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Monday morning blues as 'WannaCry' hits at workweek's start

AP  |  Tokyo 

The worldwide "ransomware" cyberattack wreaked havoc in hospitals, schools and offices across the globe today. reported thousands of new cases but no large-scale breakdowns as workers started the week by booting up their computers.

The full extent of the damage from the cyberattack felt in 150 countries was unclear and could worsen if more malicious variations of the online extortion scheme appear. The initial attack, known as "WannaCry," paralyzed computers running Britain's hospital network, Germany's national railway and scores of other companies and agencies around the world.



As a loose global network of cybersecurity experts fought the ransomware, the attack was disrupting computers that run factories, banks, agencies and transport systems in scores of countries, including Russia, Ukraine, Brazil, Spain, and Japan, among others. Among those hit were Russia's Interior Ministry and companies including Spain's Telefonica and FedEx Corp. In the US.

Chinese state media said 29,372 institutions there had been infected along with hundreds of thousands of devices. The Computer Emergency Response Team Coordination Center, a nonprofit group providing support in computer attacks, said 2,000 computers at 600 locations in were reported affected. Companies including Hitachi and Nissan Motor Co. Reported problems but said they said had not seriously affected their business operations.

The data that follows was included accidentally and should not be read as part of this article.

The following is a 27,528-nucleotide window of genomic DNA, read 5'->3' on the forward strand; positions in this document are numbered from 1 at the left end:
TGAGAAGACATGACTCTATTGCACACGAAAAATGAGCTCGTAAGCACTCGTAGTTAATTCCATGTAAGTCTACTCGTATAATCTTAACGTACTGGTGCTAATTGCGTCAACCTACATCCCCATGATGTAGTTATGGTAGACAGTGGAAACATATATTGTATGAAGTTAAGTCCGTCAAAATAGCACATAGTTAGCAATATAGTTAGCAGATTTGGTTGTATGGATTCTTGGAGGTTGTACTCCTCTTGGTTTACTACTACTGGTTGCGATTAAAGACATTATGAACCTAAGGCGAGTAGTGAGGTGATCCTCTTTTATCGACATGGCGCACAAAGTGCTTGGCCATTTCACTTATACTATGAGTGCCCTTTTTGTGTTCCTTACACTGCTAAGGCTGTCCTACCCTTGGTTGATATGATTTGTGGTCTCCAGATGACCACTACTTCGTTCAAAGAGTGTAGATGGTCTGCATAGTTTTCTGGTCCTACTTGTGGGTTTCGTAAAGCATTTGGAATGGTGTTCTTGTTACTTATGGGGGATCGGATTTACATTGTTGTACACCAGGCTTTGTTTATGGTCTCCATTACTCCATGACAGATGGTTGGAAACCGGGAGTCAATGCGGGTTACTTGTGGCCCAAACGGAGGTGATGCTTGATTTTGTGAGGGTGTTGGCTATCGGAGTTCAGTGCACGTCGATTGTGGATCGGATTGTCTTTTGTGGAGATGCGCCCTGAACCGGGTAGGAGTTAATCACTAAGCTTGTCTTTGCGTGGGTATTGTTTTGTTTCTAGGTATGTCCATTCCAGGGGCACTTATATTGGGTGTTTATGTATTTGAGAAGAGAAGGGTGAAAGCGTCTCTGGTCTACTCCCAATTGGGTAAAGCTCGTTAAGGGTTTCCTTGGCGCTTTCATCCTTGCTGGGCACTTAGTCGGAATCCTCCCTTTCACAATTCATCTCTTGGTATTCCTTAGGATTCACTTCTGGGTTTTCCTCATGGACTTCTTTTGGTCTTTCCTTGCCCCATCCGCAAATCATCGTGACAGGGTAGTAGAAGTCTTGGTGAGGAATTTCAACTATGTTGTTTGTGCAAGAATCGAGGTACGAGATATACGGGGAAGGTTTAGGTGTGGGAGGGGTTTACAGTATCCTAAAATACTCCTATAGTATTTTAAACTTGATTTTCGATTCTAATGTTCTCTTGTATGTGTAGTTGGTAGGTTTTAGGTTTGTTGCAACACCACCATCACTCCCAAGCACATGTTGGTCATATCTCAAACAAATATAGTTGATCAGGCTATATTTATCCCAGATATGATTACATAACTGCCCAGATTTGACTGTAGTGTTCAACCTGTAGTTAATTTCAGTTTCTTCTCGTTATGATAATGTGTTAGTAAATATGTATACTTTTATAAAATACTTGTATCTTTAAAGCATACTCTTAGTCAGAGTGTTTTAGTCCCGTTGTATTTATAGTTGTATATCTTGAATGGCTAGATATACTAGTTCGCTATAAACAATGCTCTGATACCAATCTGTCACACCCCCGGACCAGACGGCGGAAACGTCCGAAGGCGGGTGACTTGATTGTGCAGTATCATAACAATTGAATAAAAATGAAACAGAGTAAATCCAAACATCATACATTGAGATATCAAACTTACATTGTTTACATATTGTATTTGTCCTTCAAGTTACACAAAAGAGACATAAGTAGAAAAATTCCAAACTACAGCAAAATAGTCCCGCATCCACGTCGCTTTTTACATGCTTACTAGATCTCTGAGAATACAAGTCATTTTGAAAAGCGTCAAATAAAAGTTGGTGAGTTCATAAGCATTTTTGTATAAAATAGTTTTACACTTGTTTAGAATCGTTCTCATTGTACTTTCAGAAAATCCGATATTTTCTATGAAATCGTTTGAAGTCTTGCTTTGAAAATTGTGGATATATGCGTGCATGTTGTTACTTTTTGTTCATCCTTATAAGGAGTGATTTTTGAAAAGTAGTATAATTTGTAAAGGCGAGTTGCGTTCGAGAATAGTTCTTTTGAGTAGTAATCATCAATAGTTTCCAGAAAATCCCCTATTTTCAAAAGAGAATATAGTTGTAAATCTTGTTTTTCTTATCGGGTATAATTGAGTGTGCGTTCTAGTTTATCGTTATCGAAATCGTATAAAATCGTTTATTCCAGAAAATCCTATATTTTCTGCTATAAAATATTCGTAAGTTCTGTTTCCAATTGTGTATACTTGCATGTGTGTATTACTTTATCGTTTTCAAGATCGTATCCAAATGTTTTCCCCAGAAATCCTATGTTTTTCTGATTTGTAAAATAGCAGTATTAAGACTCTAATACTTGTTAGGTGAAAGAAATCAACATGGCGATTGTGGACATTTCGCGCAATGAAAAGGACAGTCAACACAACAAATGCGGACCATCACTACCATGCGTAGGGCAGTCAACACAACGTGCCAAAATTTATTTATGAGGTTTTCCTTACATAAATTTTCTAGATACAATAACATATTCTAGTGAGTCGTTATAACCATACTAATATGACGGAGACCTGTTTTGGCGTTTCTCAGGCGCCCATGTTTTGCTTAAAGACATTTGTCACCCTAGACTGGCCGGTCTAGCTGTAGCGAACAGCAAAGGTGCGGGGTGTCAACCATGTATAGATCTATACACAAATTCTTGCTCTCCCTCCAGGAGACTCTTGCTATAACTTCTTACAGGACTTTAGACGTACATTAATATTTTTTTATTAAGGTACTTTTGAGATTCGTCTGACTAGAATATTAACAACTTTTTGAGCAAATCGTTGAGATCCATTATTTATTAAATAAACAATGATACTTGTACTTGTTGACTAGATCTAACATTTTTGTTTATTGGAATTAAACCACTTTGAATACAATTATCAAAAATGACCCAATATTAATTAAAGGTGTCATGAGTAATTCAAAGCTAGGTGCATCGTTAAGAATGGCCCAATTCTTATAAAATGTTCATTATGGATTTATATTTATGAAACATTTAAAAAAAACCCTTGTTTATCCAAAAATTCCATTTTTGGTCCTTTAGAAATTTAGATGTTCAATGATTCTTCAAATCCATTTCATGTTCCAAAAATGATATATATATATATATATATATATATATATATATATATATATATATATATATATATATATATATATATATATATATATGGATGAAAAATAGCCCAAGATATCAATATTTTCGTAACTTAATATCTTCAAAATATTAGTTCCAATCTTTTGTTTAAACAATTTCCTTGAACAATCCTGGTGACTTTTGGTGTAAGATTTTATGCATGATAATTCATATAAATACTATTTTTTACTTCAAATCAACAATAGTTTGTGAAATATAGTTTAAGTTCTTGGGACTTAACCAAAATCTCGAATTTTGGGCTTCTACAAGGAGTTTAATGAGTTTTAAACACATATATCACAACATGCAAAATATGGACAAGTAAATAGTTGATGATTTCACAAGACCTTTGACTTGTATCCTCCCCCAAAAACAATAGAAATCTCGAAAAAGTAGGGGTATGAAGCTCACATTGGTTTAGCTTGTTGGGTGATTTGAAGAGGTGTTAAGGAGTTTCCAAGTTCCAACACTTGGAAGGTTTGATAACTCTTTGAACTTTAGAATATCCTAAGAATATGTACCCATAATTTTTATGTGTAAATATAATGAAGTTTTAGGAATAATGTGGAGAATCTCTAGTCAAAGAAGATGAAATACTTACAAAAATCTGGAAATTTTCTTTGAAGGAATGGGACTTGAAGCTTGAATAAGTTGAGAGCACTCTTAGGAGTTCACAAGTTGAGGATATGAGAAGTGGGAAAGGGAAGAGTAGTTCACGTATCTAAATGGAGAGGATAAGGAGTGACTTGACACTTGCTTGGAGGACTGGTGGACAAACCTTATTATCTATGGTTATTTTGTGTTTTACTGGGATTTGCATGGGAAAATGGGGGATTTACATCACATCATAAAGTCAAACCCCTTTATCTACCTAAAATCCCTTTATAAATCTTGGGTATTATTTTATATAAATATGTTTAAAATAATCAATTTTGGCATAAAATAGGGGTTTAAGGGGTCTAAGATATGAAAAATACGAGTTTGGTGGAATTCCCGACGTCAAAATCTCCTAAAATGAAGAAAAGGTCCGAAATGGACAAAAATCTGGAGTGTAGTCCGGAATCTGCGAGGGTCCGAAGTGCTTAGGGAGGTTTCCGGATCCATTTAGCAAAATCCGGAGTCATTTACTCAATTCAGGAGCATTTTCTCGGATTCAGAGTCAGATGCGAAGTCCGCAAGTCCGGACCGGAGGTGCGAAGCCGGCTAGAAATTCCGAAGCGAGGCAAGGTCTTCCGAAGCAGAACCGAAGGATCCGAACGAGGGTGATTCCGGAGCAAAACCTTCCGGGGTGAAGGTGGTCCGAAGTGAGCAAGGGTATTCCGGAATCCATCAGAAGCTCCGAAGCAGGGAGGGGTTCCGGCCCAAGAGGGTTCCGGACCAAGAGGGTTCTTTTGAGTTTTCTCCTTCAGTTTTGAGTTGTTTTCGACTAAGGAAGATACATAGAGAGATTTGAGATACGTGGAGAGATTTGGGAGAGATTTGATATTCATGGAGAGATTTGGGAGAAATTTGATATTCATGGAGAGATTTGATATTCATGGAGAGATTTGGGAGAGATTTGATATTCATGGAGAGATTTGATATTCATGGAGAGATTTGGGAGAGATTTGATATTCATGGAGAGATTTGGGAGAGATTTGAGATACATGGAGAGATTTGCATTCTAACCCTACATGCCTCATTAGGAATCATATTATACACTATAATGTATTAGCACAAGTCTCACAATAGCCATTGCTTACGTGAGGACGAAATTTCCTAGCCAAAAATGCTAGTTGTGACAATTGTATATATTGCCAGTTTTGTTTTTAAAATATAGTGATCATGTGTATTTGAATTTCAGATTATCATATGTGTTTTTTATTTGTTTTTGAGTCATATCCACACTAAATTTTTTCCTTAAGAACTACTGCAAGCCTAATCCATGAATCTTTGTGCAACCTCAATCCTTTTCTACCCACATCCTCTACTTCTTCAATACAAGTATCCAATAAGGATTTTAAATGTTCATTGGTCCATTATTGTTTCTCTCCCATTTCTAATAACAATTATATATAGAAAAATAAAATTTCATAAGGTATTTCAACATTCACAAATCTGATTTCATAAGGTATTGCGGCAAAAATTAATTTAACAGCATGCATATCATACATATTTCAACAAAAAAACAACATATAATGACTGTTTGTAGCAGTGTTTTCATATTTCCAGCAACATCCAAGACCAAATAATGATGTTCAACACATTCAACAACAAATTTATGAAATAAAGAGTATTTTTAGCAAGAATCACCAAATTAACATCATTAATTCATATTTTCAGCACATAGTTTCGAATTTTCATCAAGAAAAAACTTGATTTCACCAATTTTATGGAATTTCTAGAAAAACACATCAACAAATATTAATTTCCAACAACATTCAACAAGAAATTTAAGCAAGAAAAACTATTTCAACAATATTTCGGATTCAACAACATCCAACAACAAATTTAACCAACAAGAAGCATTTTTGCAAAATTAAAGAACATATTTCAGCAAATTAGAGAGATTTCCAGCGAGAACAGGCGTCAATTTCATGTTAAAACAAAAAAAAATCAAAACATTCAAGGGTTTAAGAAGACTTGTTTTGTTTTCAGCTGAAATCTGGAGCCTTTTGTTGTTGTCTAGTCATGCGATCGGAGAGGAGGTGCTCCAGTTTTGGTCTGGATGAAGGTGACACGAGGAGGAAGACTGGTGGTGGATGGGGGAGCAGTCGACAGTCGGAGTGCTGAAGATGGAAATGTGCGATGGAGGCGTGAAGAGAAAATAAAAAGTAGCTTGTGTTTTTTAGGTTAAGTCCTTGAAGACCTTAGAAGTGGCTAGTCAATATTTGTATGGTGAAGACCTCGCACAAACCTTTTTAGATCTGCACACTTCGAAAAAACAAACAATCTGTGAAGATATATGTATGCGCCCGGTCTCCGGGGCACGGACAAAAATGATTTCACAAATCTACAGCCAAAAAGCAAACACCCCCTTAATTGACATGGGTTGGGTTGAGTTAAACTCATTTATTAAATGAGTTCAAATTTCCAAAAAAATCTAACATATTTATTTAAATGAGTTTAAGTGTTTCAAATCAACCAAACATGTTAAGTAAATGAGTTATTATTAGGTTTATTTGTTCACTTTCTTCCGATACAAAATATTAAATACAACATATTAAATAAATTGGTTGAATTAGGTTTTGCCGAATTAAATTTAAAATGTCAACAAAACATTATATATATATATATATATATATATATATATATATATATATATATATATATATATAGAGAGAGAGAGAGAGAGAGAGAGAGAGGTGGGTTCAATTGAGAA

Auto manufacturer Renault said one of its plants, which employs 3,500 people in Douai, northern France, wasn't reopening today as technicians dealt with the cyberattack's aftermath. The temporary halt in production was a "preventative step," Renault said, giving no details on how badly the plant was affected by the malware.

In China, universities and other educational institutions were among the hardest hit, possibly because schools tend to have old computers and be slow to update operating systems and security, said Fang Xingdong, founder of ChinaLabs, an internet strategy think tank.

On social media students complained about not being able to access their work, and people in various cities said they hadn't been able to take their driving tests over the weekend because some local traffic police systems were down.

Railway stations, mail delivery, gas stations, hospitals, office buildings, shopping malls and services also were affected, China's Xinhua Agency said, citing the Threat Intelligence Center of Qihoo 360, a Chinese internet security services company.

Elsewhere in Asia, the Indonesian urged businesses to update computer security after the malware locked patient files on computers in two hospitals in the capital, Jakarta.

(This story has not been edited by Business Standard staff and is auto-generated from a syndicated feed.)

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Monday morning blues as 'WannaCry' hits at workweek's start